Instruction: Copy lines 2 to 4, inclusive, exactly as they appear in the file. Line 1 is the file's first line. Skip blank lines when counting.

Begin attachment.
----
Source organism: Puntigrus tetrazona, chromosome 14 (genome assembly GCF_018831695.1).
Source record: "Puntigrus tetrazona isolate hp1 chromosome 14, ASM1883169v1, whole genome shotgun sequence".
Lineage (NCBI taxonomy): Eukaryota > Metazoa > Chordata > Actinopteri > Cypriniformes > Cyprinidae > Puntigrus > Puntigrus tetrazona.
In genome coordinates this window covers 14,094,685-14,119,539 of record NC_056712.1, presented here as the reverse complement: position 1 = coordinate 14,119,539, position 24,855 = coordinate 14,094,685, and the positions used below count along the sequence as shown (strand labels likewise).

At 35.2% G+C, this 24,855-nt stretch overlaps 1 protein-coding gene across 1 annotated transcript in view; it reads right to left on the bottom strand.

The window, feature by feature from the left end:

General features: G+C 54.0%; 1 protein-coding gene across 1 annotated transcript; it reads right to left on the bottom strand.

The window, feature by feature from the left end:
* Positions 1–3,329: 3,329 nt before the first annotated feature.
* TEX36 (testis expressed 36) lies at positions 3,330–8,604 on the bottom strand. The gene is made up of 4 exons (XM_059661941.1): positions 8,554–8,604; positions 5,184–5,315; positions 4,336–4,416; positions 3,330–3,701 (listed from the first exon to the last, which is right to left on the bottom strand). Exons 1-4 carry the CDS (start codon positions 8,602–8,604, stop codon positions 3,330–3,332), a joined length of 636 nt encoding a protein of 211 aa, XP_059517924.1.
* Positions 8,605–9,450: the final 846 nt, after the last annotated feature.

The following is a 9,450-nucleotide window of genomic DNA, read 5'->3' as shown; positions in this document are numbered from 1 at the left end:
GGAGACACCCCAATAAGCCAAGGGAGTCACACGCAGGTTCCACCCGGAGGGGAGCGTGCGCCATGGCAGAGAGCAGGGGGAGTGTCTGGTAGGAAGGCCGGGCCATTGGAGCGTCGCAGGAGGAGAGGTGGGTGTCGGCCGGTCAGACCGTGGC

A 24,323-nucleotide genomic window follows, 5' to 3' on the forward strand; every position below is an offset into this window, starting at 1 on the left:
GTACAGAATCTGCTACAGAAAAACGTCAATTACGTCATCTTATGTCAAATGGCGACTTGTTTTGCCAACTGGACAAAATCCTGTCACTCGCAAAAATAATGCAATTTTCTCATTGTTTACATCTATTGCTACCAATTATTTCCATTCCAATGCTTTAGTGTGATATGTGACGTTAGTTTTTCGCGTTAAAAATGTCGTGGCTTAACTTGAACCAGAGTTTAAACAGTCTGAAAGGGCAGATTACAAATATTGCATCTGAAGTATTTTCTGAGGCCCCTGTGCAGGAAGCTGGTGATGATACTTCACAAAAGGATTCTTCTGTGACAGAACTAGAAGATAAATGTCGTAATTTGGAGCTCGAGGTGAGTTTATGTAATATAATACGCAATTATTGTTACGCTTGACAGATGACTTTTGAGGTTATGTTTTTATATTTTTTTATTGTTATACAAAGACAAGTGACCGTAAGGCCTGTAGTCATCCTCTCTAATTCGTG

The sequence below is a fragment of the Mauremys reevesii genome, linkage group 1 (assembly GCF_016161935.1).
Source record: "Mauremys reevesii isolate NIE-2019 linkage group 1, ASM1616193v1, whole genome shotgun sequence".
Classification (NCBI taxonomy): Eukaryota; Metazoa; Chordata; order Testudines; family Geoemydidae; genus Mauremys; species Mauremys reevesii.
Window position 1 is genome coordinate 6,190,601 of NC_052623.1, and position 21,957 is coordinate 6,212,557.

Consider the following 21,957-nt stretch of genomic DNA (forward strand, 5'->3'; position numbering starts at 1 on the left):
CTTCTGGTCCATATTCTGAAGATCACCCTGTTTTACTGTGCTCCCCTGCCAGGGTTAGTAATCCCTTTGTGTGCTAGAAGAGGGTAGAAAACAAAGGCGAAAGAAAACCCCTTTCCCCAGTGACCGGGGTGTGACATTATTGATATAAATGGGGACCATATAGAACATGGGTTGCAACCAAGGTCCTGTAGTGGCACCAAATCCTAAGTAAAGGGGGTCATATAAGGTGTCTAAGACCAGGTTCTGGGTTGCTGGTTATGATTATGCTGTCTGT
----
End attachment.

Source record: "Puntigrus tetrazona isolate hp1 chromosome 14, ASM1883169v1, whole genome shotgun sequence".
Lineage (NCBI taxonomy): Eukaryota > Metazoa > Chordata > Actinopteri > Cypriniformes > Cyprinidae > Puntigrus > Puntigrus tetrazona.
In genome coordinates this window covers 14,094,685-14,119,539 of record NC_056712.1, presented here as the reverse complement: position 1 = coordinate 14,119,539, position 24,855 = coordinate 14,094,685, and the positions used below count along the sequence as shown (strand labels likewise).